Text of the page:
NHL, Middle School Graduate

Posted by TechyDad on June 23, 2017 under Education, NHL, School

NHLMiddleSchoolThree years ago, we were very nervous. Our son was about to graduate from elementary school and move to middle school. Elementary school had been one fight after another. We moved schools after our son was attacked and the principal tried sweeping it under the rug. We fought with the new school’s principal to get a 504 plan and got yelled at by him because we went above his head when he was dragged his feet. We were denied an IEP because our son’s intelligence meant that they didn’t think he was suffering academically (despite him suffering socially and emotionally – both qualifiers for IEPs). We fought to get his aide changed when the one he was assigned thought yelling at our son repeatedly was acceptable.

Even when things did seem to go NHL’s way, it never lasted. Good aides and teachers had to leave. Quiet moments were punctuated by new crises. We could never enjoy the good times because we knew that something bad was just around the corner.

Needless to say, we were afraid going into middle school. How would NHL handle the increased workload? How would he deal with changing classrooms multiple times a day? How would he deal with the different teachers and students? So much could go wrong that we braced ourselves for a disaster of epic proportions.

Then, the most amazing thing happened: Nothing.

Well, nothing bad at least. NHL’s aide, JG, met him at orientation and they quickly hit it off. JG went above and beyond, even taking it upon himself to learn about autism so he would understand NHL better. He was there by NHL’s side every day, but wasn’t overbearing. He knew when to pull NHL back and when to let him be himself. He slowly, carefully guided NHL all the while walking that all-too-thin line of friend, mentor, and teacher.

Speaking of teachers, NHL’s were incredible also. They saw the potential in him and worked to bring it out. They struck up a strong rapport with him and gained his trust – something that wasn’t easy to do. After years of struggle in elementary school, NHL’s love of learning was like a candle that was about to flicker out. All of his middle school teachers have turned that flickering candle into a raging bonfire. He loves school again so much that when he had the flu one year, he was upset that he couldn’t go to school for a week. That was the worst part of the flu to him. Not the aches and the fever, but missing out on learning more.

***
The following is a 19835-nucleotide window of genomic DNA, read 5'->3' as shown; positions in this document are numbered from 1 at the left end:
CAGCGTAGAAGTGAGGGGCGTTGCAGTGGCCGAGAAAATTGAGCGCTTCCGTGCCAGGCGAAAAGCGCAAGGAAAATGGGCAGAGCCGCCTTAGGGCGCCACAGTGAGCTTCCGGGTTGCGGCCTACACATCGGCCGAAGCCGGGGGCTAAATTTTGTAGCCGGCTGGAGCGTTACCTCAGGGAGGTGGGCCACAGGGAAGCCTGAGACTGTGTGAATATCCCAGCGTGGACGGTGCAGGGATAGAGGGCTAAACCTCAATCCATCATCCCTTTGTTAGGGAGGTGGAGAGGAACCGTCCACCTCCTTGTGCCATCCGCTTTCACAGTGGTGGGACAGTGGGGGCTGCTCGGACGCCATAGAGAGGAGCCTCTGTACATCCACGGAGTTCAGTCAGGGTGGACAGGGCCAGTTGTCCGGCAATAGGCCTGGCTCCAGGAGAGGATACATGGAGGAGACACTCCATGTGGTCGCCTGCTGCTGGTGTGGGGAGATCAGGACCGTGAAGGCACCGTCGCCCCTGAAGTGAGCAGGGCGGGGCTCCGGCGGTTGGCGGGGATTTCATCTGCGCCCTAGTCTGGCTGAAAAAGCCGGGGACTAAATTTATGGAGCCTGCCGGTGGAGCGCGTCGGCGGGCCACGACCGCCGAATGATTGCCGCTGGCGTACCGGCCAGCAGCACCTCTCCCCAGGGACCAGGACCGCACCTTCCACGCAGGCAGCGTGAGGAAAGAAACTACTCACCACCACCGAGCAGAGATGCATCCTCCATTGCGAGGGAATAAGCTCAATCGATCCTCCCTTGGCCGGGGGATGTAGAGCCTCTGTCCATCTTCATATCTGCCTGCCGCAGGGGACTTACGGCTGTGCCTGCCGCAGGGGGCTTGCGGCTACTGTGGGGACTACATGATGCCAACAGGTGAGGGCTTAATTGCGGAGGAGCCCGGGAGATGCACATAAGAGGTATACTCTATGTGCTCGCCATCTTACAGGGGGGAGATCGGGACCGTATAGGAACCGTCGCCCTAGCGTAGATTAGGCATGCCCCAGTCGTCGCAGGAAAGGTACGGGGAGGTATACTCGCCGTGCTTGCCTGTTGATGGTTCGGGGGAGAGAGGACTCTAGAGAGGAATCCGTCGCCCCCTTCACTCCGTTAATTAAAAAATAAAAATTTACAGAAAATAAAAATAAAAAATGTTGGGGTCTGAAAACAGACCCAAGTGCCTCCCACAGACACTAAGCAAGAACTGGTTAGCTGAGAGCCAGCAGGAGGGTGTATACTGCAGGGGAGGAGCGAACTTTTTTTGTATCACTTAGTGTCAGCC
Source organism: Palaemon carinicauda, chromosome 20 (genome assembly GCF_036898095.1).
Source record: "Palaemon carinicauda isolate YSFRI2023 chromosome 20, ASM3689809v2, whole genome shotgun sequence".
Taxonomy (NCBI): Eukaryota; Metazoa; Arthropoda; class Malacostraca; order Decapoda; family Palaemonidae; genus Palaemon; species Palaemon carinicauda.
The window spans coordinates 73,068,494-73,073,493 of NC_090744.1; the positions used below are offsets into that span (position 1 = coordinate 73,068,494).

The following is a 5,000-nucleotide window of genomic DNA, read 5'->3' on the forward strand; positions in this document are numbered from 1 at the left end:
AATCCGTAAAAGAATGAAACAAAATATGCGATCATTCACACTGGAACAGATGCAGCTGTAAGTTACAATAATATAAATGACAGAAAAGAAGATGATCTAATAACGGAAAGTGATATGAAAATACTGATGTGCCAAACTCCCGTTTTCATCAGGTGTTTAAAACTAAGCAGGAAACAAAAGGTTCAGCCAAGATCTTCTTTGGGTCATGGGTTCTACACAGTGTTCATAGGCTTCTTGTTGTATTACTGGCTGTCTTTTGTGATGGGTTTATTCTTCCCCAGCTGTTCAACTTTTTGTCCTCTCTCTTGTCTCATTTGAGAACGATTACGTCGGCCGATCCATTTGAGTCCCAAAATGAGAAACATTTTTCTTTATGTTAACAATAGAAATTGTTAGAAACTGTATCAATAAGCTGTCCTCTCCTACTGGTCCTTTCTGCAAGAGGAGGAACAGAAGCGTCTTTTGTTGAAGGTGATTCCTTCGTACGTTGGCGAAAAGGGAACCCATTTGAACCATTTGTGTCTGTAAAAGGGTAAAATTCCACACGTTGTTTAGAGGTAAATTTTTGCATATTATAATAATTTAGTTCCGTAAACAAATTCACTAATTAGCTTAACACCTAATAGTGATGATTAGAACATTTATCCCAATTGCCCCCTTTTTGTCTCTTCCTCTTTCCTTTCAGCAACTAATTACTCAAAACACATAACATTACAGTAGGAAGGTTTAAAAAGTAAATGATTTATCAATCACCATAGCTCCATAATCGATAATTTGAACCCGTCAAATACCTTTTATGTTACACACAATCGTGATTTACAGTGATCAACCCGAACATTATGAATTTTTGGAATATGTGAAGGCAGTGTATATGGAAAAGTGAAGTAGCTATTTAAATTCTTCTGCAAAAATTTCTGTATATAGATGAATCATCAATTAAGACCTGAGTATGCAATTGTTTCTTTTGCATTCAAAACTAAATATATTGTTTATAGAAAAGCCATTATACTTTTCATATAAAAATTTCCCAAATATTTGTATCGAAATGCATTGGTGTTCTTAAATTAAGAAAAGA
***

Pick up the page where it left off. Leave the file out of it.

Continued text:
The multiple classes actually worked in NHL’s favor. As with many people on the autism spectrum, NHL loves his schedules. He doesn’t deal well if they aren’t strictly adhered to (at least, not without prior warning). In elementary school, though, the teacher’s schedule might say that math ends at 1pm, but since the same teacher teaches all subjects, she might go long. NHL did not like that at all. In the middle school, though, the bell rings when the class is over. The teacher might be able to shout out a homework assignment as the kids leave, but he/she can’t decide that the kids all need to stay for ten more minutes. The schedule is strictly enforced and NHL thrived with that.

He also thrived with the subject matter. In elementary school, they would often go over the same material over and over to make sure that all of the kids understood it. This left NHL bored. He understood it the first time and couldn’t understand why he wasn’t being allowed to learn more. In middle school, though, the pace was picked up which suited NHL just fine. His mind was a sponge that was finally being given the water it so desperately wanted to absorb. He also was placed in honors classes in the seventh and eighth grades which helped surround him with more students who were intent on learning and not messing around.

When it comes to the students, he found people who were willing to accept him quirks and all. I had the pleasure of going on four field trips with him during his middle school career and each time I loved seeing him interact with his peers. NHL is like me in so many ways that I feared he’d be like me socially. I was bullied and reacted by withdrawing within myself. The less I showed the outside world, the less ammunition I thought I’d give my bullies. I desperately wanted to socialize, but always felt embarrassed by my every action.